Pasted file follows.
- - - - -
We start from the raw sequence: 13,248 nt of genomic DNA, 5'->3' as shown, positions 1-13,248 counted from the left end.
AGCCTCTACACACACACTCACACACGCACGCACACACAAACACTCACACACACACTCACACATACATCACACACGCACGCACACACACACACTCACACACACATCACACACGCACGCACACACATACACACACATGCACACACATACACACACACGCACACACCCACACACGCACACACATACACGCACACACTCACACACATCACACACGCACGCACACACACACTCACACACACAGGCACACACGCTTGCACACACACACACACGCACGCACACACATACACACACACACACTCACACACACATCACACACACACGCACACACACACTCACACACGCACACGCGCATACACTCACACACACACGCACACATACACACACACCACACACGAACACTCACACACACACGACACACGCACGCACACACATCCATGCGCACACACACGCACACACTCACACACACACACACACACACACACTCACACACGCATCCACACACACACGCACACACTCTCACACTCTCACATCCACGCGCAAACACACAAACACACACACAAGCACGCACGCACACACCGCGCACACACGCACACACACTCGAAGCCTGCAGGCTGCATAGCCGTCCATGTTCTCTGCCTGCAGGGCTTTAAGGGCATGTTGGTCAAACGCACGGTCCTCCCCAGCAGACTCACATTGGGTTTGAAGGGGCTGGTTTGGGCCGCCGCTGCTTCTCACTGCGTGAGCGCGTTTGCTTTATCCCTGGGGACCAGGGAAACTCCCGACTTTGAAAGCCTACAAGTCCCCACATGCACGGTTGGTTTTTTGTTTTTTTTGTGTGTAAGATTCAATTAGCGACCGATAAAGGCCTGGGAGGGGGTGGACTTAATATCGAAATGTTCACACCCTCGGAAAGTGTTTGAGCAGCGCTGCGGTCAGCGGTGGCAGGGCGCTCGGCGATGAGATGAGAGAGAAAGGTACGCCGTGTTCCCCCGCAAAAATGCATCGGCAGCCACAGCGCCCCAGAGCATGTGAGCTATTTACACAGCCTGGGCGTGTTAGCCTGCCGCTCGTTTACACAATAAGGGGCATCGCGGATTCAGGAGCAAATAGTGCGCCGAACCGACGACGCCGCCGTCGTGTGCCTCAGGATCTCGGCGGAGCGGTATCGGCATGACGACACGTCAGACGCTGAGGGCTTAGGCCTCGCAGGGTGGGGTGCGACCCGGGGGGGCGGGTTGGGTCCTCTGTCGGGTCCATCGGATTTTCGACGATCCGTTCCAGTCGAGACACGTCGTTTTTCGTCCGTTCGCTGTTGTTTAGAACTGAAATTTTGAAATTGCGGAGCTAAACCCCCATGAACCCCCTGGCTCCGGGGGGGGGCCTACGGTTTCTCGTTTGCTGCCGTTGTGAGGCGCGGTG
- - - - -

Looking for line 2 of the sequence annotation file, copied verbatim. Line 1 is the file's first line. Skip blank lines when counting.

AGCCTCTACACACACACTCACACACGCACGCACACACAAACACTCACACACACACTCACACATACATCACACACGCACGCACACACACACACTCACACACACATCACACACGCACGCACACACATACACACACATGCACACACATACACACACACGCACACACCCACACACGCACACACATACACGCACACACTCACACACATCACACACGCACGCACACACACACTCACACACACAGGCACACACGCTTGCACACACACACACACGCACGCACACACATACACACACACACACTCACACACACATCACACACACACGCACACACACACTCACACACGCACACGCGCATACACTCACACACACACGCACACATACACACACACCACACACGAACACTCACACACACACGACACACGCACGCACACACATCCATGCGCACACACACGCACACACTCACACACACACACACACACACACACTCACACACGCATCCACACACACACGCACACACTCTCACACTCTCACATCCACGCGCAAACACACAAACACACACACAAGCACGCACGCACACACCGCGCACACACGCACACACACTCGAAGCCTGCAGGCTGCATAGCCGTCCATGTTCTCTGCCTGCAGGGCTTTAAGGGCATGTTGGTCAAACGCACGGTCCTCCCCAGCAGACTCACATTGGGTTTGAAGGGGCTGGTTTGGGCCGCCGCTGCTTCTCACTGCGTGAGCGCGTTTGCTTTATCCCTGGGGACCAGGGAAACTCCCGACTTTGAAAGCCTACAAGTCCCCACATGCACGGTTGGTTTTTTGTTTTTTTTGTGTGTAAGATTCAATTAGCGACCGATAAAGGCCTGGGAGGGGGTGGACTTAATATCGAAATGTTCACACCCTCGGAAAGTGTTTGAGCAGCGCTGCGGTCAGCGGTGGCAGGGCGCTCGGCGATGAGATGAGAGAGAAAGGTACGCCGTGTTCCCCCGCAAAAATGCATCGGCAGCCACAGCGCCCCAGAGCATGTGAGCTATTTACACAGCCTGGGCGTGTTAGCCTGCCGCTCGTTTACACAATAAGGGGCATCGCGGATTCAGGAGCAAATAGTGCGCCGAACCGACGACGCCGCCGTCGTGTGCCTCAGGATCTCGGCGGAGCGGTATCGGCATGACGACACGTCAGACGCTGAGGGCTTAGGCCTCGCAGGGTGGGGTGCGACCCGGGGGGGCGGGTTGGGTCCTCTGTCGGGTCCATCGGATTTTCGACGATCCGTTCCAGTCGAGACACGTCGTTTTTCGTCCGTTCGCTGTTGTTTAGAACTGAAATTTTGAAATTGCGGAGCTAAACCCCCATGAACCCCCTGGCTCCGGGGGGGGGCCTACGGTTTCTCGTTTGCTGCCGTTGTGAGGCGCGGTG